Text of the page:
Election Day is quickly approaching, but thousands of Panhandle residents have already voted early, and the lines at some polling places have literally wrapped around the building.
Bay County Election Supervisor Mark Andersen said they've seen high traffic this week between their four early voting locations.
As of Friday, Anderson said they should reach 27, 000 votes in total, and he expects to reach 29,000 votes be the completion of early voting on Saturday.
Over in Walton County, it's more of the same. Walton Elections Supervisor, Bobby Beasley, said they expect high voter turnout, following a 74% turn out in 2008. Over half of those votes were early and absentee.
Beasley said he expects to see well over 8 thousand early votes cast this week. He's already seen around 4500 absentee ballots returned so far.
Beasley credited this to the interest surrounding the Presidential election and said increased traffic during early voting can cut down on the volume during Election Day.
"It's very important. Of course your vote counts the same whether you early vote, absentee vote, or vote on Election Day. But it does take a lot of the load off of our precincts on Election Day. We're always very happy to see heavy early voting and absentee too," said Beasley.
Meanwhile, early voters leaving the precinct in Walton County talked about the importance of voting in this election.
"It's very important. It's not just about people. It's about laws. We have a say in that which not very many other countries do. I said, "It's up to us to take and tell the government who we want and what we want," said Rose Caswell.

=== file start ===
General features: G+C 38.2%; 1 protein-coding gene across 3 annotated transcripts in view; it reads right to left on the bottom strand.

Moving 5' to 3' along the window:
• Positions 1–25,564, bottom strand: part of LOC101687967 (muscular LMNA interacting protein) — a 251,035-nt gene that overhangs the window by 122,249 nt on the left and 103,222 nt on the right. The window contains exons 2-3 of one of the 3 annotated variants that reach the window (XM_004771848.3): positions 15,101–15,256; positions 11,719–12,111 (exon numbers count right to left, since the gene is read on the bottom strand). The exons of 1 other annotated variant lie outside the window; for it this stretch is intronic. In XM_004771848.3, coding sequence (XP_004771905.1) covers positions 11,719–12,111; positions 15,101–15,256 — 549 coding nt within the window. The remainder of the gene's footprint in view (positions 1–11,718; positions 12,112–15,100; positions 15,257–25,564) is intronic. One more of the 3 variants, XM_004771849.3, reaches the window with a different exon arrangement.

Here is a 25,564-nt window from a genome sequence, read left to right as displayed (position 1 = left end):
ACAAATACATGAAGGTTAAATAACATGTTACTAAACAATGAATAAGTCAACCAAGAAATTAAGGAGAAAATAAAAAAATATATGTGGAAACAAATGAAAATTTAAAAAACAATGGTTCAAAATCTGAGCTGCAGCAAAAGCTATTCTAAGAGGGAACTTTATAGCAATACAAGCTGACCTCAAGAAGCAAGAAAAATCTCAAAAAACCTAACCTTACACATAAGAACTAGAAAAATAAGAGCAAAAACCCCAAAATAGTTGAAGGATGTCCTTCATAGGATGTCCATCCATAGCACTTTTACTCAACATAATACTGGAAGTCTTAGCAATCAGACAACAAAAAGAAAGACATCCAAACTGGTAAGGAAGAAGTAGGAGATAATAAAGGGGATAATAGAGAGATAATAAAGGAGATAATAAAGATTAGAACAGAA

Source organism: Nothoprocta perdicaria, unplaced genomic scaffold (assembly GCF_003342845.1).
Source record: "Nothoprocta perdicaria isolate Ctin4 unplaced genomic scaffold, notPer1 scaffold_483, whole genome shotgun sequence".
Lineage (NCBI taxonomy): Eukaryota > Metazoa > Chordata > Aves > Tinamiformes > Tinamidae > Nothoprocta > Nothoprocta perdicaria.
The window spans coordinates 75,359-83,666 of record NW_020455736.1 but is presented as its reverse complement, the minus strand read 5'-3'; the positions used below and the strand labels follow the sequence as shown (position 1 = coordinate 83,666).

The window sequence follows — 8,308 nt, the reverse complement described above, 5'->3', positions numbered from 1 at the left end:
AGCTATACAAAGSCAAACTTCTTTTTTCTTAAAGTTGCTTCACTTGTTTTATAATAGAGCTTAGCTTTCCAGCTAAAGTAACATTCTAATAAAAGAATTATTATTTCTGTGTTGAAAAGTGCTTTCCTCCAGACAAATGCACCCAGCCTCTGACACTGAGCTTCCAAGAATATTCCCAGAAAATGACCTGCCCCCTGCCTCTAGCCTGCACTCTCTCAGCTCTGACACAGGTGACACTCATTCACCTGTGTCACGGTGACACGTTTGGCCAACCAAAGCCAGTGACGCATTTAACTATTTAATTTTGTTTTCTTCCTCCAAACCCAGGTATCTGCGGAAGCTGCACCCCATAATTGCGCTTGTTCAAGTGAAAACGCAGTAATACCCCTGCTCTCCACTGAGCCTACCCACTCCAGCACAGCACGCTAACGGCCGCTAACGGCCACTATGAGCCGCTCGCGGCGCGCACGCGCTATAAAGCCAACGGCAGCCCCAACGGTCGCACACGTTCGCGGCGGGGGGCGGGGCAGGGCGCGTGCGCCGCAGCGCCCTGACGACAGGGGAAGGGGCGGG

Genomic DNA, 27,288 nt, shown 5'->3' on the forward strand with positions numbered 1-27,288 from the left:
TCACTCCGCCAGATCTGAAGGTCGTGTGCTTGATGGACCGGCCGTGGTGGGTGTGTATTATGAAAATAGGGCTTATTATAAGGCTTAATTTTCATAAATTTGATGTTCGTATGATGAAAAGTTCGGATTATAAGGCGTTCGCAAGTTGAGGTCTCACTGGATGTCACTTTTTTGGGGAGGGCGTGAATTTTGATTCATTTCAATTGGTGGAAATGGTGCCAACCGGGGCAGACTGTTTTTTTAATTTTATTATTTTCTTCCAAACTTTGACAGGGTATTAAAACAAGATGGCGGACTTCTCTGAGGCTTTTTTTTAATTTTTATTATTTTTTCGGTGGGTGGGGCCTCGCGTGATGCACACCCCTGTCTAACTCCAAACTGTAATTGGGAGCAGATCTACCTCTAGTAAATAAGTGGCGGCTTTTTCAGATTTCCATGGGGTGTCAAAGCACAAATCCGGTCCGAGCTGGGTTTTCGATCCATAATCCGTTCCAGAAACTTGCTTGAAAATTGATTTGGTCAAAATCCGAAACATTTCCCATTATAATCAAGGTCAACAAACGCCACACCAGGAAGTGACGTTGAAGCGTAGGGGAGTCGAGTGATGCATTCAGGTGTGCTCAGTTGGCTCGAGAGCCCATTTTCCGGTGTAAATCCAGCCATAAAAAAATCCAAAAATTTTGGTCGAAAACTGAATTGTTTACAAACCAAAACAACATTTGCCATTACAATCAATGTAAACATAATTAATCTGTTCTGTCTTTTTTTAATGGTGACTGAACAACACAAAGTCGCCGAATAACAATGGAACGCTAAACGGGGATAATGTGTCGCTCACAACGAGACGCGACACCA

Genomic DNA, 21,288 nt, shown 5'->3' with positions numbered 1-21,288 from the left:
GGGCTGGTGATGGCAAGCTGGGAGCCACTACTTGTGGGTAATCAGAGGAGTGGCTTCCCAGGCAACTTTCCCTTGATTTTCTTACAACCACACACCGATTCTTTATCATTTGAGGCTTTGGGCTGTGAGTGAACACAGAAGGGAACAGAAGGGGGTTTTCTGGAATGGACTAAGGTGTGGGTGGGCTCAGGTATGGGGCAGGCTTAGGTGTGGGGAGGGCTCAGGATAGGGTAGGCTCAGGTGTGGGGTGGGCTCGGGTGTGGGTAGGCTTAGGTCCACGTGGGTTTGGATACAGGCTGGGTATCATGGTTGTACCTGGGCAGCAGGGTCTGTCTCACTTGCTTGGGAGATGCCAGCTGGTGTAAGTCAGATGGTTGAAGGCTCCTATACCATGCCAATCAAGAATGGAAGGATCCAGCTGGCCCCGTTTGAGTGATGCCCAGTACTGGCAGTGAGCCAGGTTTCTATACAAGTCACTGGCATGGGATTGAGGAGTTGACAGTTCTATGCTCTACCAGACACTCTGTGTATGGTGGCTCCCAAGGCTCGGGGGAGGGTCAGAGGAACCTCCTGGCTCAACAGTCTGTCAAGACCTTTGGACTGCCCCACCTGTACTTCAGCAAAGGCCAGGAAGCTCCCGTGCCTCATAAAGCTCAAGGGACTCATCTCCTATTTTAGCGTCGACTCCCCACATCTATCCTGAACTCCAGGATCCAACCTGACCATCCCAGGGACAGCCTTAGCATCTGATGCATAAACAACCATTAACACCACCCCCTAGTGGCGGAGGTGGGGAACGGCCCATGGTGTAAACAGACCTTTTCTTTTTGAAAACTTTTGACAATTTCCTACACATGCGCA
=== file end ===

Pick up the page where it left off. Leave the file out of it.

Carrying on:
"It's very important. This determines our future. It's determines the future for our children, our grandchildren and many more," added DeFuniak Springs Mayor, Harold Carpenter.
"It's very important. We all have this obligation that we have that right to vote. We should take that advantage and vote, whether it's republican or democrat," said Romney Supporter, Mary Hutcherson-Jones.
"And even if you're undecided, come in and use your gut if you have to, but everybody should get out and vote. It's our right to do and if it's ever taken away, what's going to happen," added Caswell.
So, you can call it a privilege, an obligation or a right; but, quite simply, it's your decision. Whatever you decide, you're encouraged to make your voice heard.
The last day of early voting begins at 7 am on Saturday and continues through 7pm.
If you're voting absentee you must have all ballots signed, dated, and returned by 7 pm election night.
Of course, on election night, News 13 will be on your side, bringing you the latest election coverage.